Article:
INTERVIEW: Award-Winning Playwright Brian Foster on Myra's Story

Award winning playwright Brian Foster returns with an adaption of his much loved play Maire: A Woman of Derry.

‘Myra’s Story’ tells the tale of Myra McLaughlin, a foul-mouthed, feisty, street drinker who also happens to be immensely funny and self-deprecating at the same time. Brian takes the story of Myra to Dublin for this new production, and we talked to the local playwright about the play which has been embraced by audiences across the world.

“We had a run of 13 years in Derry off and on, but it came to its natural end back in 2013 when Carmel McCafferty who played the role retired” said the local playwright.

“I already had the idea in my head that I would like to get the play to a bigger stage and to a bigger audience, but there will still always be the original play here in the city to be performed.

“At the time, I already had an adaptation where the story had moved from Derry to Dublin. The new play is ‘Myra’s Story’ and has about 80 percent of the old play and around 20 percent of new stuff. Instead of being set in the streets of Derry, it is now set in Dublin which is a grand big stage

Brian revealed the reason for the change in spelling with his new adaptation: “Quite simply, newspapers and the media kept getting the original spelling wrong” explained the playwright. “More times than enough it was Marie, Mary, all the rest and it was like ‘oh God, they’ve spelt it wrong again’. Even people mispronouncing it too, so I decided just to nip it in the bud this time around by giving it a spelling which couldn’t be misspelt or missaid.”

Whether it be Maire or Myra, her story is a common one, and one that can be found throughout the world, which is perhaps why it resonates with audiences far and wide. “I have said from the beginning that the story was universal” said Brian.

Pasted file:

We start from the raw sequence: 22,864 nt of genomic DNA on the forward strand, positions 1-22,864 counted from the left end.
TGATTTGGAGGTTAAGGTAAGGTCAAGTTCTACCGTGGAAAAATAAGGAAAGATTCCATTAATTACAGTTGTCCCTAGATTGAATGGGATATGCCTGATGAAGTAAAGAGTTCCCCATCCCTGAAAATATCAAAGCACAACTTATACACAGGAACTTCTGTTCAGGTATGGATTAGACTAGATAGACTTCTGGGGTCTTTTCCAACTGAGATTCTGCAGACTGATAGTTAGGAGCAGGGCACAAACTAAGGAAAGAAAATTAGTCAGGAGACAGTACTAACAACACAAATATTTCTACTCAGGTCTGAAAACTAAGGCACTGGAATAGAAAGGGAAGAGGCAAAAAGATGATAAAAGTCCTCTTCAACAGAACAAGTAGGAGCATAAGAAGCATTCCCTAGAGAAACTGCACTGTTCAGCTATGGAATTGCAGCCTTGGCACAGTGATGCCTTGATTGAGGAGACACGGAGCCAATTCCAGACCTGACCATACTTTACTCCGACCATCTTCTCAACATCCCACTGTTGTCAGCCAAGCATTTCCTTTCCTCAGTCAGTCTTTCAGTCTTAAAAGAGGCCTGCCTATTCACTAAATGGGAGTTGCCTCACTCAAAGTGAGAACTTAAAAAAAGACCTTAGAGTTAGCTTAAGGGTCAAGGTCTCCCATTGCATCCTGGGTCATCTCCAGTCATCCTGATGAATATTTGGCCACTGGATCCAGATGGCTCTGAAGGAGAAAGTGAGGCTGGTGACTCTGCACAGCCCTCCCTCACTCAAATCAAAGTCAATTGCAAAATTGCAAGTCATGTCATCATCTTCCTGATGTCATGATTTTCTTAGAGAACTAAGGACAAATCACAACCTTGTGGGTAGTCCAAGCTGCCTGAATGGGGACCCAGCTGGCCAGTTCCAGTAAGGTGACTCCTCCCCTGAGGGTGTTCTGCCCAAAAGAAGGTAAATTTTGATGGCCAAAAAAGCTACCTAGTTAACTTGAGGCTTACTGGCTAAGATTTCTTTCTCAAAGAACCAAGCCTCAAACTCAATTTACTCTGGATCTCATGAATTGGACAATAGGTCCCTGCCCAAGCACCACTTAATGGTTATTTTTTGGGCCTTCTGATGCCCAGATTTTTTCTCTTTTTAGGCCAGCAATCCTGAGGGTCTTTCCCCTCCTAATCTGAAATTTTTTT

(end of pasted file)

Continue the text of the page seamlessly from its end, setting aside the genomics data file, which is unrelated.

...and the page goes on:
“Street homelessness and alcoholism can be found everywhere, so obviously with me being Irish I wanted to set it here. I could have set it in London or New York, but it made more sense to set it in the capital city. It also gave me access to a bigger pool of actors to play the role too” explained Brian.

“I originally began the play in the Playhouse in Derry, and then when the Millennium Forum opened up it we moved down to there. Whether it be a local audience or an audience from across the world, everyone can relate to the story. So even if they’re not Irish, or even if they’re Irish but not from Derry, they can all relate to Myra’s story” said Brian.

For this new production, Brian has handed over the reins to top Dublin director Michael Scott, but the Derry man admits he is still very much hands-on. “This is a Millennium Forum production. They have produced it and are taking it on tour but it was left to me to go to Dublin and audition various actors for the role” revealed Brian.

“I had a few well known actresses turn up for the audition, but the one that really stood out was Fíonna Hewitt-Twamley, who may have been somewhat lesser known, but had the streetwise grit needed to take on the role.”

The new production will make its Irish debut later this month at An Grianan Theatre in Letterkenny, before coming home to Derry on Thursday 4th October where it will run at the Millennium Forum until Saturday 6th October. The play has already wowed audiences across the world, so much so that it has picked up numerous awards along the way.